“Nobody else in the Premier League was going to take them when they were on big salaries and nobody in the Championship could afford them.”
The 57-year-old says the club’s financial restrictions were challenging to work with, sometimes needing to offload players before bringing others into the building.
“We only had minimal amounts to try to spend and when that was spent, it was because we had brought it in from somewhere else,” he added.
“Ali Al-Habsi went on loan to Wigan for a year – not because I wanted him to go out on loan, he was a really good goalkeeper. But we were managing to recoup a loan fee that we could use somewhere else.
“There were times where we signed players – they were good players but they were signed because we could wait a few years to pay those clubs.
“Phil (Gartside), God rest him, had great contacts with different clubs and because of that, they would give Bolton that ‘goodwill’. But at some point, you are still going to have to pay it.”
Following his Bolton exit, Coyle went on to have spells at Wigan, Blackburn, Houston Dynamo and Ross County among others.
He took charge of Indian outfit Chennaiyin over the summer. It is his second spell at the club, having also guided Jamshedpur to the Indian Super League Shield in 2022.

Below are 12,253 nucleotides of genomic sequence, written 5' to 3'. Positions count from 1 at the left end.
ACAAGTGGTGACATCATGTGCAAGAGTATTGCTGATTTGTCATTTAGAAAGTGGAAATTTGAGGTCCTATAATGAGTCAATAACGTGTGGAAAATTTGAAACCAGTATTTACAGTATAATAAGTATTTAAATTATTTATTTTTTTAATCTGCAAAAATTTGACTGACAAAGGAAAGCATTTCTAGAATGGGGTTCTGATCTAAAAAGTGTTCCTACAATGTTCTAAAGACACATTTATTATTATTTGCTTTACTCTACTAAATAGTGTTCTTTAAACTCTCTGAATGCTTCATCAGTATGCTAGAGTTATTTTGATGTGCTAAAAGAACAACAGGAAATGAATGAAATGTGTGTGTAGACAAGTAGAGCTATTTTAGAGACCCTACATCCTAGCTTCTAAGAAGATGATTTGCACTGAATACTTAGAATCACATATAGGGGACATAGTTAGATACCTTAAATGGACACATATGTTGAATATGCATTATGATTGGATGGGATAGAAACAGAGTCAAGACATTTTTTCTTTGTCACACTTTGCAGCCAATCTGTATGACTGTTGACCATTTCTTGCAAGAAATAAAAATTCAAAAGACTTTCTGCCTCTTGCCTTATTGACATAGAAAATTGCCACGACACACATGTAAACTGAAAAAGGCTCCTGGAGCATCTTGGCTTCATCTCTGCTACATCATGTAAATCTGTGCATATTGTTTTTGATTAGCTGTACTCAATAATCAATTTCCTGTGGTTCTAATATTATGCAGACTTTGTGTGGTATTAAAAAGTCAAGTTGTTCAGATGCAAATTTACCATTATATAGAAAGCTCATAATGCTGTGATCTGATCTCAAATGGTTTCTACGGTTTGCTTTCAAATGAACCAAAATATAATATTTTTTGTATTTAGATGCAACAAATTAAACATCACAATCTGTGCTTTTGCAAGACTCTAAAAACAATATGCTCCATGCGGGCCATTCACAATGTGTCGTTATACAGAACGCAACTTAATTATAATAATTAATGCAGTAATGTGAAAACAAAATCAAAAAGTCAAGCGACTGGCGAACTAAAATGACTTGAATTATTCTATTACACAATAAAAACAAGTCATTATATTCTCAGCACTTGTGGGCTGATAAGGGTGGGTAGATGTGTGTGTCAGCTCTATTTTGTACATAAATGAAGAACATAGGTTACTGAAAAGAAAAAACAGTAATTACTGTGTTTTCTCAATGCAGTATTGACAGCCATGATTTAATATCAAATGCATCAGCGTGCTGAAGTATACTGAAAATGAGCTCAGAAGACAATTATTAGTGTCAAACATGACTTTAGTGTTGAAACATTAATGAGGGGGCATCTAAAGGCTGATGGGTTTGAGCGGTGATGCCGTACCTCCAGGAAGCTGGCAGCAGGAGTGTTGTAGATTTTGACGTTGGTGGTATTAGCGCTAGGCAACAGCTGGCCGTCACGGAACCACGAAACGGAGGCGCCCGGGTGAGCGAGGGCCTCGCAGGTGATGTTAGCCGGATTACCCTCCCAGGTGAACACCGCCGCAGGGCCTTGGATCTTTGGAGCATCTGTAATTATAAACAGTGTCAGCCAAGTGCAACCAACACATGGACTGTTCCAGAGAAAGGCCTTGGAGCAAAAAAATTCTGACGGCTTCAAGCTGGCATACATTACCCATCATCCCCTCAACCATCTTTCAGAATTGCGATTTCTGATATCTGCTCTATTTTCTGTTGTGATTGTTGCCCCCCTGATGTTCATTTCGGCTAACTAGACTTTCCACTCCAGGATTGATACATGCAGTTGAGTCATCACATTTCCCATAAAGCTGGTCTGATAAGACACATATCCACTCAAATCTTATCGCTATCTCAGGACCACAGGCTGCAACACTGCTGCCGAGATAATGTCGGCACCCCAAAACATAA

The former Wanderers boss singled out Gary Cahill as one of the most talented players he has ever worked with.
Cahill was an integral member of Coyle’s squad for a couple of years before he was snapped up by Chelsea.
The defender went on to enjoy success domestically and in Europe with the Blues, earning 61 England caps and representing the Three Lions at three major international tournaments.
“You always admire players from watching games but until you get to work with them on a daily basis, that is when you see their real qualities,” said Coyle.
“I knew Gary was a good player but when I got to work with him, he could have worked anywhere. He could have played centre-forward, his feet were (that good).”
The Scot also hailed the midfield pairing of Holden and Fabrice Muamba, who were “the perfect combination” in the middle of the pitch.
Coyle was in charge when Muamba famously collapsed during an FA Cup tie at Tottenham Hotspur, nearly losing his life. He admitted that night had a big impact on everyone at the club.
The former boss reminisced about the duo and believes they went “toe-to-toe” with the very best midfielders in English football at times.
“Stuart Holden would have been one of the best midfielders in the Premier League (if it wasn’t for injuries). That kid was sensational, I couldn’t replace Stuart like-for-like,” Coyle stated.
“Stuart and Fabrice was the perfect combination in midfield because Fabrice would go across the pitch, step into things and break things up.
“He could step forward when he needed to, and Stuart could go box-to-box all day. They worked in tandem.
“People talk about the big, big teams in the Premier League but Stuart and Fabrice stood toe-to-toe with the very best midfielders that season – your Lampards and Gerrards.
“When Stuart got injured, we tried two or three with Fabrice and just couldn’t replace the qualities he had.”